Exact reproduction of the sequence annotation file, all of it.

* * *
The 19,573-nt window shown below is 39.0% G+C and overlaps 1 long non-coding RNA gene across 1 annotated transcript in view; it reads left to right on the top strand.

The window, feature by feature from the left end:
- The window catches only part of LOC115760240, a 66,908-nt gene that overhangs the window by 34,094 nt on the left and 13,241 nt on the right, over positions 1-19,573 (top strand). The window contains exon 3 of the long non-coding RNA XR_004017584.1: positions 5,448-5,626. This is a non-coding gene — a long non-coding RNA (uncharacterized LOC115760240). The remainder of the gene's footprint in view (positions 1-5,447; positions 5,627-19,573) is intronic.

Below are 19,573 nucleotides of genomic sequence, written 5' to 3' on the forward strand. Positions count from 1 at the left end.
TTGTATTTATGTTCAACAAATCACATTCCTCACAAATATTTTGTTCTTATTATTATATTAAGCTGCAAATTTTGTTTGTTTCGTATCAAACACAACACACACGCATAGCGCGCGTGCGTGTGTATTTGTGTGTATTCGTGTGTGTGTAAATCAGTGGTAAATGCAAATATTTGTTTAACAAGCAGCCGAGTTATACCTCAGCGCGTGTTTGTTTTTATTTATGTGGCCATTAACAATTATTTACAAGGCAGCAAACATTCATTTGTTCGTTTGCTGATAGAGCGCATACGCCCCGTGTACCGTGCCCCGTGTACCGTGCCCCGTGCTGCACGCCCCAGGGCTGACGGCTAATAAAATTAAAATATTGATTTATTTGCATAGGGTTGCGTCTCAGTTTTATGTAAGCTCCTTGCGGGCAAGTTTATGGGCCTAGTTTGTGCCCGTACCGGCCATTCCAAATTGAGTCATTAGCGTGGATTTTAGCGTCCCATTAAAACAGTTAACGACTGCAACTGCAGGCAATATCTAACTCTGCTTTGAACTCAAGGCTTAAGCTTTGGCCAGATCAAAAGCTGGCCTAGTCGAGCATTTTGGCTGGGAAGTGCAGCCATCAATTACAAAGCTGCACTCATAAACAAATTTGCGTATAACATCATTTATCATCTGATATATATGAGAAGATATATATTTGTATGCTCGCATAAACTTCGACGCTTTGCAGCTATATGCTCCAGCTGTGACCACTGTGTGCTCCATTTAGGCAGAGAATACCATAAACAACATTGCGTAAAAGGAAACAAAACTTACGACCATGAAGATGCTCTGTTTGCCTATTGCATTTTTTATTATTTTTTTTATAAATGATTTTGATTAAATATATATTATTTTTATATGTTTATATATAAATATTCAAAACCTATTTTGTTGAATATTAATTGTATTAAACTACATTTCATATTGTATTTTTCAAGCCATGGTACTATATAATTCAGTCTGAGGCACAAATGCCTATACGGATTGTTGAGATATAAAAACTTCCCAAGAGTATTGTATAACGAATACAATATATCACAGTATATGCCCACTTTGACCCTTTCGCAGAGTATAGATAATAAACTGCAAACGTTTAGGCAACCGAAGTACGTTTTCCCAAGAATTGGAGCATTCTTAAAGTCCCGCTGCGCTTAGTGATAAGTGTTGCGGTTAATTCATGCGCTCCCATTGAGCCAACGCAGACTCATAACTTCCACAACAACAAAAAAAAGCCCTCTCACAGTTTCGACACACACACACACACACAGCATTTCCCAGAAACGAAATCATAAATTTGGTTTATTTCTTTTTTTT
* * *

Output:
The 19,573-nt window shown below is 39.0% G+C and overlaps 1 long non-coding RNA gene across 1 annotated transcript in view; it reads left to right on the top strand.

The window, feature by feature from the left end:
- The window catches only part of LOC115760240, a 66,908-nt gene that overhangs the window by 34,094 nt on the left and 13,241 nt on the right, over positions 1-19,573 (top strand). The window contains exon 3 of the long non-coding RNA XR_004017584.1: positions 5,448-5,626. This is a non-coding gene — a long non-coding RNA (uncharacterized LOC115760240). The remainder of the gene's footprint in view (positions 1-5,447; positions 5,627-19,573) is intronic.

Below are 19,573 nucleotides of genomic sequence, written 5' to 3' on the forward strand. Positions count from 1 at the left end.
TTGTATTTATGTTCAACAAATCACATTCCTCACAAATATTTTGTTCTTATTATTATATTAAGCTGCAAATTTTGTTTGTTTCGTATCAAACACAACACACACGCATAGCGCGCGTGCGTGTGTATTTGTGTGTATTCGTGTGTGTGTAAATCAGTGGTAAATGCAAATATTTGTTTAACAAGCAGCCGAGTTATACCTCAGCGCGTGTTTGTTTTTATTTATGTGGCCATTAACAATTATTTACAAGGCAGCAAACATTCATTTGTTCGTTTGCTGATAGAGCGCATACGCCCCGTGTACCGTGCCCCGTGTACCGTGCCCCGTGCTGCACGCCCCAGGGCTGACGGCTAATAAAATTAAAATATTGATTTATTTGCATAGGGTTGCGTCTCAGTTTTATGTAAGCTCCTTGCGGGCAAGTTTATGGGCCTAGTTTGTGCCCGTACCGGCCATTCCAAATTGAGTCATTAGCGTGGATTTTAGCGTCCCATTAAAACAGTTAACGACTGCAACTGCAGGCAATATCTAACTCTGCTTTGAACTCAAGGCTTAAGCTTTGGCCAGATCAAAAGCTGGCCTAGTCGAGCATTTTGGCTGGGAAGTGCAGCCATCAATTACAAAGCTGCACTCATAAACAAATTTGCGTATAACATCATTTATCATCTGATATATATGAGAAGATATATATTTGTATGCTCGCATAAACTTCGACGCTTTGCAGCTATATGCTCCAGCTGTGACCACTGTGTGCTCCATTTAGGCAGAGAATACCATAAACAACATTGCGTAAAAGGAAACAAAACTTACGACCATGAAGATGCTCTGTTTGCCTATTGCATTTTTTATTATTTTTTTTATAAATGATTTTGATTAAATATATATTATTTTTATATGTTTATATATAAATATTCAAAACCTATTTTGTTGAATATTAATTGTATTAAACTACATTTCATATTGTATTTTTCAAGCCATGGTACTATATAATTCAGTCTGAGGCACAAATGCCTATACGGATTGTTGAGATATAAAAACTTCCCAAGAGTATTGTATAACGAATACAATATATCACAGTATATGCCCACTTTGACCCTTTCGCAGAGTATAGATAATAAACTGCAAACGTTTAGGCAACCGAAGTACGTTTTCCCAAGAATTGGAGCATTCTTAAAGTCCCGCTGCGCTTAGTGATAAGTGTTGCGGTTAATTCATGCGCTCCCATTGAGCCAACGCAGACTCATAACTTCCACAACAACAAAAAAAAGCCCTCTCACAGTTTCGACACACACACACACACACAGCATTTCCCAGAAACGAAATCATAAATTTGGTTTATTTCTTTTTTTT